More About the Author

Andrew Foster Altschul is the author of two novels: "Deus Ex Machina" and "Lady Lazarus." He is an O. Henry Prize-winning short story writer, with work published in Esquire, Ploughshares, McSweeney's, Fence, and elsewhere. After a brief and undistinguished career as an alternative-rock DJ and music journalist, he turned to fiction. He was the founding Books Editor of the arts & culture website, The Rumpus, a Stegner Fellow and Jones Lecturer at Stanford, and now directs the Center for Literary Arts at San Jose State University. He lives in San Francisco, which means he spends a lot of time commuting. Visit him at www.LadyLazarus.com.

Customer Reviews

3.9 out of 5 stars
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Most Helpful Customer Reviews

4 of 4 people found the following review helpful By Kevin Killian HALL OF FAME on September 10, 2008
Format: Hardcover
A kind friend gave me a copy of this book when it was still in its white, ARC covers. the same design as the resulting green edition, but noticeably more sepulchral. I had met the author through the offices of Lynne Tillman, who recommended him as one of the outstanding voices of tomorrow. His book is massive and must have taken years to write, though the initial conception must have come like a stroke of lightning: weren't Sylvia and Ted, like, the first punks? The way they kissed when they first met, biting each other at the party--wasn't that a bit like the legendary love affair between Kurt and Courtney? What if they were actually all the same people, and they had a daughter too, so that the daughter could go through the same torment of father loving and hating that Sylvia felt for Otto, the beekeeper who put Electra on Azalea Path, and put it in the rock world, and the world of postmodern media ? Then you would have a recipe for something truly radical and daring.

Then on top of it, Foster Altchul invents a toadying, prosy sort of biographer narrator who's even more of a sad sack then the one in Nabokov's PALE FIRE, and gives him his own name to muddy the simple waters that used to divide reader, writer, narrator, and audience.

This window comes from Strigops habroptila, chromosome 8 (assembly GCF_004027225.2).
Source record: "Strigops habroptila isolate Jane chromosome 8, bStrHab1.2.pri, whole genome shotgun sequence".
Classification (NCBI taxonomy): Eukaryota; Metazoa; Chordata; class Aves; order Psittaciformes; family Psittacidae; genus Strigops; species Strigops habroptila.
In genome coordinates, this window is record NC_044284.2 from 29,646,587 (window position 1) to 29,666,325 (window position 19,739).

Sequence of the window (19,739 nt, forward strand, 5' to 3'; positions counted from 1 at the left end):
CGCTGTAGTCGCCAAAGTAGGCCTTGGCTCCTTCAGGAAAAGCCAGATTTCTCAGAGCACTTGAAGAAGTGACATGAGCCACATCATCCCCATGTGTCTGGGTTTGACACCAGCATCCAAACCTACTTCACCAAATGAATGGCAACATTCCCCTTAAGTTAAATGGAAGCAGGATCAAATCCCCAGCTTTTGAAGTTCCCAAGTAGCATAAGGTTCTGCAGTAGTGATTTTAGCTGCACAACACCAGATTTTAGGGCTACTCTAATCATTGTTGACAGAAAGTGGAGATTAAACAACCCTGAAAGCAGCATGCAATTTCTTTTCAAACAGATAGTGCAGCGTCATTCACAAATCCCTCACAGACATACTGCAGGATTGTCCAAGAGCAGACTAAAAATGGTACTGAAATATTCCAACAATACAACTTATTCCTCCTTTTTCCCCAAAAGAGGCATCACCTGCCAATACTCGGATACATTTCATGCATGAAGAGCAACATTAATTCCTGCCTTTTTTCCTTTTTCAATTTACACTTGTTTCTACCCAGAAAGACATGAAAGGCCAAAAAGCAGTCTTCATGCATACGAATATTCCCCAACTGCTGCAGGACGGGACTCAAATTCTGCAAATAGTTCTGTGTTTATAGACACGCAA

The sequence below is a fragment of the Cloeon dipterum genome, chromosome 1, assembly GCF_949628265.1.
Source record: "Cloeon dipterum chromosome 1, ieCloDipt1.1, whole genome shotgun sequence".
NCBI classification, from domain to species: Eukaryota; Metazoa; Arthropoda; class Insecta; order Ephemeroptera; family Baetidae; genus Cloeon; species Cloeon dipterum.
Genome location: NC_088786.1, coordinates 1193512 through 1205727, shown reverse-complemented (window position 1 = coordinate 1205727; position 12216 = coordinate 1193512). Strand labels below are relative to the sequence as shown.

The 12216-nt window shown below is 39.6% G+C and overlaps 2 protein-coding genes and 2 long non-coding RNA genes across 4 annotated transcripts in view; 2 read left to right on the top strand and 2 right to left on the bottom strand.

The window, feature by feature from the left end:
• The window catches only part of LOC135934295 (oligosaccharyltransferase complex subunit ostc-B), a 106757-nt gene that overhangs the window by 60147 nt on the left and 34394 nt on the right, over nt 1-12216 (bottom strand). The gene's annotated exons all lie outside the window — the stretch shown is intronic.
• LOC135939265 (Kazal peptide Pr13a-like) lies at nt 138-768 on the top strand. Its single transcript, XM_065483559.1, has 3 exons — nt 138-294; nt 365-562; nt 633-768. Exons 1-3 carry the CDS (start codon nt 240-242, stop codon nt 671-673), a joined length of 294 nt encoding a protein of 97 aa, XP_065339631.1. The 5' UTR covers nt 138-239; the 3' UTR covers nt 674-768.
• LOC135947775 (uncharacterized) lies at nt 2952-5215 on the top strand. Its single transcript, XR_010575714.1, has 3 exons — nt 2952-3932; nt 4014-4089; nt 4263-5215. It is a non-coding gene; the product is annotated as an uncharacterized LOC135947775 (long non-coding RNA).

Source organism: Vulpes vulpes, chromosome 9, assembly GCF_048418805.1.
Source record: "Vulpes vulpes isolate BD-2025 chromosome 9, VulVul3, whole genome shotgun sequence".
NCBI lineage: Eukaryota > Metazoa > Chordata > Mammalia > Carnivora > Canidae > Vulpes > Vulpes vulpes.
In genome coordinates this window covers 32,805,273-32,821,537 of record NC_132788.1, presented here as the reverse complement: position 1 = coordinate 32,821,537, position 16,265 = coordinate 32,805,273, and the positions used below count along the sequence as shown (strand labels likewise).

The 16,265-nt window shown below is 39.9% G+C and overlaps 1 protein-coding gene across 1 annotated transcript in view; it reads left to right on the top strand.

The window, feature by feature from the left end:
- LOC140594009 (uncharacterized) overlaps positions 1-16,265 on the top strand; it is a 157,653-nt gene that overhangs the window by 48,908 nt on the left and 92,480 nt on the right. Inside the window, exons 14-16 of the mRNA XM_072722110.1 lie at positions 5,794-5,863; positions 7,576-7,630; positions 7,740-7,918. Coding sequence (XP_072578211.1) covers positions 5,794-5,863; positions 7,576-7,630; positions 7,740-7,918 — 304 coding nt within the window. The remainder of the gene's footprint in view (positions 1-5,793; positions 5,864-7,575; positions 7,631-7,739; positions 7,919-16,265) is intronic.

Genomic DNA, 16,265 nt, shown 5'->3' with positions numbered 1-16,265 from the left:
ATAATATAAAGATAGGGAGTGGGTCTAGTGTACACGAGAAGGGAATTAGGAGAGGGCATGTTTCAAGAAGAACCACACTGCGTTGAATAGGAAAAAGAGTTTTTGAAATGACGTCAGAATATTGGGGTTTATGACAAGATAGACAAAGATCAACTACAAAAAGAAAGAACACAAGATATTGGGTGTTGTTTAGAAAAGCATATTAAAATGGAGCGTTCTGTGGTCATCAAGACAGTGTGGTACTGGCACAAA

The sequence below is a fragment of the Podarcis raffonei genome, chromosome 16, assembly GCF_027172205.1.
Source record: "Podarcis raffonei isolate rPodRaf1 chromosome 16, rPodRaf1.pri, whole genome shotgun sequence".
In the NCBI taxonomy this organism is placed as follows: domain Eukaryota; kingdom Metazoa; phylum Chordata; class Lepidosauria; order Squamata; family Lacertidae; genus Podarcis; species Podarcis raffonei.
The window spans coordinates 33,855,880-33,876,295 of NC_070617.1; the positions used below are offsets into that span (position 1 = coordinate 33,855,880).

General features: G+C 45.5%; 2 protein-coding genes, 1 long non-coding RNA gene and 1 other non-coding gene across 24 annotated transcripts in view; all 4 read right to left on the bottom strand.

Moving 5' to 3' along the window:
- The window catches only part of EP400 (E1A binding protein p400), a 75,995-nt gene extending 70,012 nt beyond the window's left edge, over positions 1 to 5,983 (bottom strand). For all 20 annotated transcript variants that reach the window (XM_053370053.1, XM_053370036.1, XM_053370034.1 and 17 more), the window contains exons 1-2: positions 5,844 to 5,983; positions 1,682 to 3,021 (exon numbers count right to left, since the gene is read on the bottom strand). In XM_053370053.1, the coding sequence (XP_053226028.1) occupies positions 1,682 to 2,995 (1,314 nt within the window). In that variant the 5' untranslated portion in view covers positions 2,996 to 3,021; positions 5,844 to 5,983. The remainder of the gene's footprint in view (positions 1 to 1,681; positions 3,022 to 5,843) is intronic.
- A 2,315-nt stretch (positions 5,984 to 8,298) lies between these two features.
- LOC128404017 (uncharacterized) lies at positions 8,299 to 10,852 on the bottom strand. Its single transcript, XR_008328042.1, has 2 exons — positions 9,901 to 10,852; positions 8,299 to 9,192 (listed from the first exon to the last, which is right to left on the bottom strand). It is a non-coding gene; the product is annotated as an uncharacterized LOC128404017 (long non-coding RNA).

Calliope, the heroine of the story, saw her dad commit suicide when she was just a child, and out of this trauma she becomes a poet with a huge worldwide audience who sympathize with her "live through this" attitude and her eventual reinvention of herself as a "death artist." She becomes the host of SATURDAY NIGHT LIVE and Maya Angelou records her poems, so she has this cross-cultural appeal that, I wonder, isn't made even more humorously unbelievable by the examples of her poetry that the biographer keeps quoting like they were genius.
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1 of 1 people found the following review helpful By Rebecca Stellato on April 9, 2013
Format: Hardcover Verified Purchase
Andrew Foster Altschul truly has a gift. I couldn't put it down, read it multiple times, and was constantly blown away by how GOOD it was.
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Format: Hardcover Verified Purchase
This book starts off with great promise to be a fascinating read; however, about mid-way through it becomes tedious and boring. It was diffiucult to empathize with the characters.
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If the great author F. Scott Fitzgerald was right when he said that the test of first-rate intelligence is "the ability to hold two opposed ideas in mind at the same time, and still retain the ability to function," then author Andrew Altschul is scary-smart. In his debut novel, Lady Lazarus [Harcourt], Altschul plays with plenty of ideas at once, including Zen Buddhism, the high-minded literary theories of Lacan and Derrida, psychoanalysis, romantic and familial love, and the idea of structure itself, all juxtaposed against a backdrop of poetry and alternative rock.

Lady Lazarus is the purposefully thin-guised story of the Cobain's, lavishly interwoven with poetic and personal details of the great poet Sylvia Plath's life. Think of the premise as this: Alt-grunge superstar Brandt Morath (Kurt Cobain) and his psycho-bitch, punk-rock wife Penelope "Penny" Power (Courtney Love), have a baby girl they call Calliope Bird (Francis Bean). Brandt commits suicide, Penny goes Hollywood between tantrums and drug binges, and Bird grows up to become, as Altschul said in his recent reading at St. Louis' Left Bank Books, "the World's most famous poet, which is not to be confused with the World's greatest poet."

Initially, at least for Plath-freaks who also know a little something about Nirvana (and doesn't everyone know a little something about Nirvana?) Lady Lazarus feels a bit like a game: Oh! Electra on Azalea Path! The Earthenware Head! Courtship with a bite on the cheek! The Double Self! The Beekeeper!

Ah, but that's just Altschul setting the mood. Fifty pages in, you're entertained.